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I have an application that queries a database very regularly. It returns up to millions of strings, with a vast majority bieng repeats. I need to store all of these records in memory, and am trying to minimize the footprint.

My current design is to call GetHashCode() on every string, and then store the hash instead of string itself.

I then try to add it to a Dictionary<hashcode,string>() structure. I also keep a second dictionary of Dictionary<hashcode,count>() which is incremented\decremented as more entries use the string.

In the entries dispose method, i decrement the counter, and remove the strings from the dictionary if the usage drops to zero.

So, a few questions:

Is this a fools errand? Is there some datatype I could be using that would save me a lot of time\effort than working with this giant?

I want my string table to be thread safe (which it currently isn't). Is using ConcurrentDictinary my best bet?

Thanks in advance.

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3 Answers 3

The main problem with this is that two different strings can have the same hashcode.

It sounds like you're making this more complex than it needs to be. What you need here is internment:

http://msdn.microsoft.com/en-us/library/system.string.intern.aspx

The CLR already maintains a table of string instances to conserve memory.

UPDATE

However... you should bear in mind the warning in the documentation: the interned strings will not be garbage collected until the CLR unloads, i.e. they hang around for the lifetime of your app domain.

But you could implement the same pattern yourself fairly easily:

class LocalStringInterner
{
    private Dictionary<string, string> _strings = new Dictionary<string, string>();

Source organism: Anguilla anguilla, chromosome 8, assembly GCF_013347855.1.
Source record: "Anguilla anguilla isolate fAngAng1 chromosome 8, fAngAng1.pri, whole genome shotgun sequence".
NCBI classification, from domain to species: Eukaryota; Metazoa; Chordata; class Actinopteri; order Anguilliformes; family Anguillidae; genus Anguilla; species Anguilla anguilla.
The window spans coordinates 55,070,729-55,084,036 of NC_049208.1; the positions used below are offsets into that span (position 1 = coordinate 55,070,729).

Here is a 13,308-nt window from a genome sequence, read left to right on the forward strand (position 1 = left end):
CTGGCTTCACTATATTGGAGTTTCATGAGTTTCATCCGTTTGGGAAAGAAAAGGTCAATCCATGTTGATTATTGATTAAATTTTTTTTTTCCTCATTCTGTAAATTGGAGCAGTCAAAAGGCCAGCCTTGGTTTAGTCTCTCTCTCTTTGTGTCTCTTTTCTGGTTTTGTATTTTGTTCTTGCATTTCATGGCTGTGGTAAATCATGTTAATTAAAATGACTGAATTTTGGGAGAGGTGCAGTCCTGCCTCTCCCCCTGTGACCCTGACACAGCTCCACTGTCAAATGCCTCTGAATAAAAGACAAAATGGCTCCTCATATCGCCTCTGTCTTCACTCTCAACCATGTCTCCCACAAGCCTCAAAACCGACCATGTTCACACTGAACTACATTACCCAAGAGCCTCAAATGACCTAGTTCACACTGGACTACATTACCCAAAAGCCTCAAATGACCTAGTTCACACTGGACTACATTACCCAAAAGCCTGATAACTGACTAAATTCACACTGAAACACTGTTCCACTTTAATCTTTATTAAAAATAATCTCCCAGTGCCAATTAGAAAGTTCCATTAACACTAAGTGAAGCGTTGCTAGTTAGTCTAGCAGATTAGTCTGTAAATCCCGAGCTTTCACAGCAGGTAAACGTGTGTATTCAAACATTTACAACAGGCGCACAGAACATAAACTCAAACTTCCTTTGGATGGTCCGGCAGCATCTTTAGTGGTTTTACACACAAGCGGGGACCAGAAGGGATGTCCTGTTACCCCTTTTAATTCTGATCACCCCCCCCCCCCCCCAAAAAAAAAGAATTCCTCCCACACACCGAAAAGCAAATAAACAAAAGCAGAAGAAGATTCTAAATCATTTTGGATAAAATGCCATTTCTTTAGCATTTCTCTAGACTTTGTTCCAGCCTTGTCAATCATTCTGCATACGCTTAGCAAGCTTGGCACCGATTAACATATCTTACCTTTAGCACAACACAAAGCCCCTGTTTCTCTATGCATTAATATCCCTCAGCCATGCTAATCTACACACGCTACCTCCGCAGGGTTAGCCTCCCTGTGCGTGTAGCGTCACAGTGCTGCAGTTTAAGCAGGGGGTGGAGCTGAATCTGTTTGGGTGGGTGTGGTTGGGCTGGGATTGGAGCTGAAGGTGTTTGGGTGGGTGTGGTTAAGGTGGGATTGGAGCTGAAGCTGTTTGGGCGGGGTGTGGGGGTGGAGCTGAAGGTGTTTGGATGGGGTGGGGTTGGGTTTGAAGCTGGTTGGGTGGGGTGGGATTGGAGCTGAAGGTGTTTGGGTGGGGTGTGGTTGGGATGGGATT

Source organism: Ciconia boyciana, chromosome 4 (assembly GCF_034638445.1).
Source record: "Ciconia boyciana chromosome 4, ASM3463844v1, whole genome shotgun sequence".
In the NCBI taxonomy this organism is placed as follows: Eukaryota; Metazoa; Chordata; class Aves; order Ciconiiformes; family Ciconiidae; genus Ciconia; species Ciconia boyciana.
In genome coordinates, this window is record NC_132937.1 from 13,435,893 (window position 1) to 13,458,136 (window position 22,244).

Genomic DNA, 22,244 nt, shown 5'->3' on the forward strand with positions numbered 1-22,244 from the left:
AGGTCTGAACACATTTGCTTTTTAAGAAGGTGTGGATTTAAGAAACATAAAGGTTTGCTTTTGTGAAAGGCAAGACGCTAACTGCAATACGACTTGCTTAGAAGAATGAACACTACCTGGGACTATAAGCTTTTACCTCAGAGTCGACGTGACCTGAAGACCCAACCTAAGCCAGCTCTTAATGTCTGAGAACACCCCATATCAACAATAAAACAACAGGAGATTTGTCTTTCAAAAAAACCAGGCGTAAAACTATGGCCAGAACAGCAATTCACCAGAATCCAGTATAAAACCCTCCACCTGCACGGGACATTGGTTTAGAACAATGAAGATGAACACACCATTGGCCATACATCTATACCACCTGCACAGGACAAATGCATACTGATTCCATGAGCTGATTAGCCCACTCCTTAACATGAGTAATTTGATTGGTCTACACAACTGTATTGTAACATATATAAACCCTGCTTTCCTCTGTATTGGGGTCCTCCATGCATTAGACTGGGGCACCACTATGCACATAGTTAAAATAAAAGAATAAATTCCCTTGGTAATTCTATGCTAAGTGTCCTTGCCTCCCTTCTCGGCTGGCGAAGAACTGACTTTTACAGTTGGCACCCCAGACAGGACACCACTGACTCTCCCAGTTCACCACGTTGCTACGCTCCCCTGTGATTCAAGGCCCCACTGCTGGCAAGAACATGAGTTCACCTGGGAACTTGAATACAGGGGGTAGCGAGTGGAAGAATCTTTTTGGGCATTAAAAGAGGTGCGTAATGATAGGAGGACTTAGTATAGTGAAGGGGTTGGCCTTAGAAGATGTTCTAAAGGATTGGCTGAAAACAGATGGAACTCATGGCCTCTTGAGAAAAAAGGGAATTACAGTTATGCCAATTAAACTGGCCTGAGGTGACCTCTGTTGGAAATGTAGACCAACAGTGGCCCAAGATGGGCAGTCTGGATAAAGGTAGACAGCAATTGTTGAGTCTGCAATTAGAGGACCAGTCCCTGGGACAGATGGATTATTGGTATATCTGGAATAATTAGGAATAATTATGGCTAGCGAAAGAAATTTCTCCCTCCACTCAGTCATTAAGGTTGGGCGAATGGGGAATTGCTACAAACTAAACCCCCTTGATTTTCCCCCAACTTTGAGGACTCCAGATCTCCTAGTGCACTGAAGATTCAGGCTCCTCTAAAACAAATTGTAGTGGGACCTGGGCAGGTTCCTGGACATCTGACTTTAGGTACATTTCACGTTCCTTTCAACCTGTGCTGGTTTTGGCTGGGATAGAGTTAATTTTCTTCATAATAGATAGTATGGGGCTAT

public string Intern(string str)
    {
        string interned;
        if (_strings.TryGetValue(str, out interned))
            return interned;

        _strings.Add(str, str);
        return str;
    }
}

This way, when you don't need that set of strings any more, you can just abandon the LocalStringInterner.

To make it safe to use from multiple threads, you could wrap the body of Intern in a lock(_strings).

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Yeah, I was aware of that possibility, that is pretty easily solved though by writing my own GetHashCode() function that "more guarantees" the function is correctly unique. –  greggorob64 Dec 5 '12 at 13:55
    
I'd love to see the code for that. In order to shrink the data stored so it is smaller than the original string, then you have to throw away some information. What if the stuff you throw away is where the difference occurs? –  Daniel Earwicker Dec 5 '12 at 13:55
    
I didn't write out all my implementation, but it's going to do the following: When I store the string, I'll get the hash code, if the string doesn't match given the hashcode, then I'll use my secondary hash. If that still doesn't work, I'm going to be fine with that dupe, I'll have to figure something out. I guess the hash code isn't my concern right now, but the data structure overall. –  greggorob64 Dec 5 '12 at 14:01
    
This is unexpected, its looking very promising. I'm going to research this, and then probably mark it answered. –  greggorob64 Dec 5 '12 at 14:04
    
Hold on there, I need to update my answer...! –  Daniel Earwicker Dec 5 '12 at 14:05

Maybe a md5-Hash could help you with that. It should be (theoretically) unique and is supported by most databases (if not C# will help you with that).

MySQL:

SELECT name, md5(name)
FROM user

That said, I would consider a better database approach.

If you have a unique id per string on the server side this should be an easy task.

let's say you have a table called string_resources with a auto_increment id column and a varchar field. I also would add a unique index on value to ensure you don't store a string twice.

|id     | value          |
|1      | Hello          |
|2      | World          |
...
|145789 | Something else |

Now you can just store the int value in your dictionary

md5: 128bit
int32: 32bit  // <-- You Don't Say?
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I don't see the point of getting the hash code and storing the string in a Dictionary<hash,string> as well as storing the count in a separate dictionary. You can use the string itself as key and the dictionary will create and store the hash code automatically (internally). Therefore using only one dictionary Dictionary<string,count> would be fully sufficient. You can also retrieve the strings from the dictionary through dict.Keys.

The hash code of two different strings can be the same. This is called a collision. The Dictionary<TKey,TValue> handles these collisions automatically.

ConcurrentDictinary<TKey,TValue> seems to be appropriate; however, I don't have any experience with it.

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